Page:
Enable Accessibility

Performer Tanya Myrick performing at Girls Inc. of New Hampshire's first virtual gala.

Performer Tanya Myrick performing at Girls Inc. of New Hampshire's first virtual gala.

Adapting fundraisers in times of crisis

The COVID-19 pandemic hit right around the same time that many nonprofits usually hold spring fundraisers that account for an important part of their annual revenue. While not all of those events are adaptable to the virtual space, many nonprofits have gotten creative and held events online — and people have rallied to show their support.

It was late March. Organizers of the annual Girls Inc. of New Hampshire fundraiser were discussing their brand-new game plan. They already had canceled their annual live auction because gatherings of more than 50 people had been banned to help slow the spread of the coronavirus.

CEO Sharron McCarthy and her team decided to live-stream an auction with no live audience. With the clock ticking and their revamped event a couple of weeks away, they were sitting around a table to nail down details. That’s when they learned that non-essential businesses were ordered closed and residents directed to stay home.

“So, for the second time, we were like, ‘Oh no,’” McCarthy said. “I think our jaws kind of hit the table. ‘What the heck do we do now?’”

What Girls Inc. and many other New Hampshire nonprofits did this spring was refocus, quickly, to produce online events — going virtually into people’s homes because home-bound audiences couldn’t come to them.

They made music, made soup, made breakfast, made videos, made tracks and ended up making money so they could continue providing shelter, food, comfort, education and the arts to their communities.

Many nonprofits plan for months for major fundraisers in the spring — which coincided with the emergence of the pandemic and stay-at-home orders. Many nonprofits saw demand for their services increase dramatically and income sources decrease at the same time. Not all attempts to pivot to online events were successful, and not all events are adaptable.

The Washington-based 20 Degrees, which helps nonprofits attract revenue, has created a comprehensive event checklist designed to help organizations decide whether to postpone, cancel or move events online. Prosper Strategies, in Chicago, offers a webinar entitled: Pull Off a Virtual Fundraising Event in the Age of COVID-19.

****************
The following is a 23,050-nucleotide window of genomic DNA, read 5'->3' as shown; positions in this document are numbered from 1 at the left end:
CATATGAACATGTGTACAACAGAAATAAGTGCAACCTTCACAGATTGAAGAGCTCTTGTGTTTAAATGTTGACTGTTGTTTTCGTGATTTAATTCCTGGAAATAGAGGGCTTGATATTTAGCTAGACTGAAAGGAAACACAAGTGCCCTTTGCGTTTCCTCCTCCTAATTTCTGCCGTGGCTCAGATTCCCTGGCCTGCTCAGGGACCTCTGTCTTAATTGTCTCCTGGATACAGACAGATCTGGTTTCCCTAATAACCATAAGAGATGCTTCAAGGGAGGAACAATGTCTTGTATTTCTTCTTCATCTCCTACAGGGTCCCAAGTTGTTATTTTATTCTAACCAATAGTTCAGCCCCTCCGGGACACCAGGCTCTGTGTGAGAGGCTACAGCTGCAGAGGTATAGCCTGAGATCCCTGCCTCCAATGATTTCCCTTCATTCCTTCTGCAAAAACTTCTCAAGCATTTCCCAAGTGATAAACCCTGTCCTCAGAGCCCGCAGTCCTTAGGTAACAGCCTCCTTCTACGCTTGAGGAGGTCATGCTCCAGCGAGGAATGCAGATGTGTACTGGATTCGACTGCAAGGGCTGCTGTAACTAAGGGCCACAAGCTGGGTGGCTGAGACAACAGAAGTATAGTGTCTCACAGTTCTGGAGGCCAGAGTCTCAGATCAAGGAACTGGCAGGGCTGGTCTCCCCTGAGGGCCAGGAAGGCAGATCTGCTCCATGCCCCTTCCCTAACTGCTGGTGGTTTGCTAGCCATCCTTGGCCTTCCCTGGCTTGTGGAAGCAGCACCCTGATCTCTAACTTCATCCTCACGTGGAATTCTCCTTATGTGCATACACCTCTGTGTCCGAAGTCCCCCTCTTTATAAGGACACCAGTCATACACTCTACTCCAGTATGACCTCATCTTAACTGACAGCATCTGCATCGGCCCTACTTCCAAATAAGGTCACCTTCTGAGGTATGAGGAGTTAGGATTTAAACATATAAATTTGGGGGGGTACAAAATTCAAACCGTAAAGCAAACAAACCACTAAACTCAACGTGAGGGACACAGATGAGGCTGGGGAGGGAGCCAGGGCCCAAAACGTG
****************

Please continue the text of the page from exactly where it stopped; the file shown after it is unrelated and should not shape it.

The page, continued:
New Hampshire nonprofits who have pulled off successful online fundraisers tell stories of quick adaptation, creativity persistence — and some luck.

Girls Inc. was able to produce its online auction in April because its production company stayed open as an essential business. They streamed the event on Facebook and YouTube, raising $175,000 from the auction and generous sponsors.

Instead of its typical audience of about 350 people, the online fundraiser reached a wider audience of at least 1,700 who donated or learned more about how Girls Inc. helps girls to master physical, intellectual and emotional challenges.

“Not all gave a donation,” McCarthy said, “but it was an extra 1,400 people who watched us or saw the Girls Inc. image.”

In Concord, the Concord Coalition to End Homelessness holds its SouperFest fundraiser — in which volunteers bring soups to a community dining event — every spring. It is the group’s largest fundraiser.

The Coalition transformed the event several weeks before the March 28 date, then began promoting it heavily on social media, email, its newsletter and a press release.

Sponsors, who already had donated about $50,000, stayed on board. The Coalition raised another $5,000 through “ticket” donations.

Instead of delivering soup to a single location, participants posted or emailed photos of soups, recipes or good deeds, like delivering soup to a neighbor in need.

The event was a success, thanks to an uplifting video streamed during the original event time, loyal sponsors, plenty of publicity and the virtual community that stretched far beyond the Concord area.

“When we transformed the event from SouperFest to #SouperFest, we immediately started to promote the ‘#SouperFest’ hashtag via our email newsletter and social media posts,” said Chief Operating Officer Leslie Fincke. “The hashtag symbol really helped transition the event in people’s minds.”